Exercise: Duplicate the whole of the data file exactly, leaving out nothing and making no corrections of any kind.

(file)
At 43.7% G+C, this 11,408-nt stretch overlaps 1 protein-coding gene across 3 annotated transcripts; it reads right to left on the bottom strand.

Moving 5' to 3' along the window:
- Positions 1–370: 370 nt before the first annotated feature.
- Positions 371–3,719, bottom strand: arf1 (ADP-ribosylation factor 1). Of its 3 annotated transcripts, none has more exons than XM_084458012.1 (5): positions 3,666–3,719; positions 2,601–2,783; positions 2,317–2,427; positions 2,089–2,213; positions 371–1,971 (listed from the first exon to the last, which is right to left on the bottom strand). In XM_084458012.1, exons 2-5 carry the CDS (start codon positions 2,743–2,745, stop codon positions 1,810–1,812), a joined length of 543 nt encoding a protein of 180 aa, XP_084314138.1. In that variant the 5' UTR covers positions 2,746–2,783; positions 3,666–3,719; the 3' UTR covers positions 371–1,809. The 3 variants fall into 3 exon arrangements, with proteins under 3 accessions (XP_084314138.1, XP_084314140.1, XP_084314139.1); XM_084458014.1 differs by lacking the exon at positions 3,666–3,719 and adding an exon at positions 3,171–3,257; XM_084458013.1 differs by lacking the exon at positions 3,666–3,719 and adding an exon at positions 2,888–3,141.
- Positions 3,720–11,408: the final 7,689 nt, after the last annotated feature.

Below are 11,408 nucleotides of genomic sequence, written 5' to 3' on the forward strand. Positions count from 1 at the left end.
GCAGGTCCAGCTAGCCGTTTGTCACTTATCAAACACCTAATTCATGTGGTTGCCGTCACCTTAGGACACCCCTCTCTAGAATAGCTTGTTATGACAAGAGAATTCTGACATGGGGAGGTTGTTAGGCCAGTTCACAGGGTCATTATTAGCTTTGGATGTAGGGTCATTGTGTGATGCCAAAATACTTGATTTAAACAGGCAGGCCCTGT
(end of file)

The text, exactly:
At 43.7% G+C, this 11,408-nt stretch overlaps 1 protein-coding gene across 3 annotated transcripts; it reads right to left on the bottom strand.

Moving 5' to 3' along the window:
- Positions 1–370: 370 nt before the first annotated feature.
- Positions 371–3,719, bottom strand: arf1 (ADP-ribosylation factor 1). Of its 3 annotated transcripts, none has more exons than XM_084458012.1 (5): positions 3,666–3,719; positions 2,601–2,783; positions 2,317–2,427; positions 2,089–2,213; positions 371–1,971 (listed from the first exon to the last, which is right to left on the bottom strand). In XM_084458012.1, exons 2-5 carry the CDS (start codon positions 2,743–2,745, stop codon positions 1,810–1,812), a joined length of 543 nt encoding a protein of 180 aa, XP_084314138.1. In that variant the 5' UTR covers positions 2,746–2,783; positions 3,666–3,719; the 3' UTR covers positions 371–1,809. The 3 variants fall into 3 exon arrangements, with proteins under 3 accessions (XP_084314138.1, XP_084314140.1, XP_084314139.1); XM_084458014.1 differs by lacking the exon at positions 3,666–3,719 and adding an exon at positions 3,171–3,257; XM_084458013.1 differs by lacking the exon at positions 3,666–3,719 and adding an exon at positions 2,888–3,141.
- Positions 3,720–11,408: the final 7,689 nt, after the last annotated feature.

Below are 11,408 nucleotides of genomic sequence, written 5' to 3' on the forward strand. Positions count from 1 at the left end.
GCAGGTCCAGCTAGCCGTTTGTCACTTATCAAACACCTAATTCATGTGGTTGCCGTCACCTTAGGACACCCCTCTCTAGAATAGCTTGTTATGACAAGAGAATTCTGACATGGGGAGGTTGTTAGGCCAGTTCACAGGGTCATTATTAGCTTTGGATGTAGGGTCATTGTGTGATGCCAAAATACTTGATTTAAACAGGCAGGCCCTGT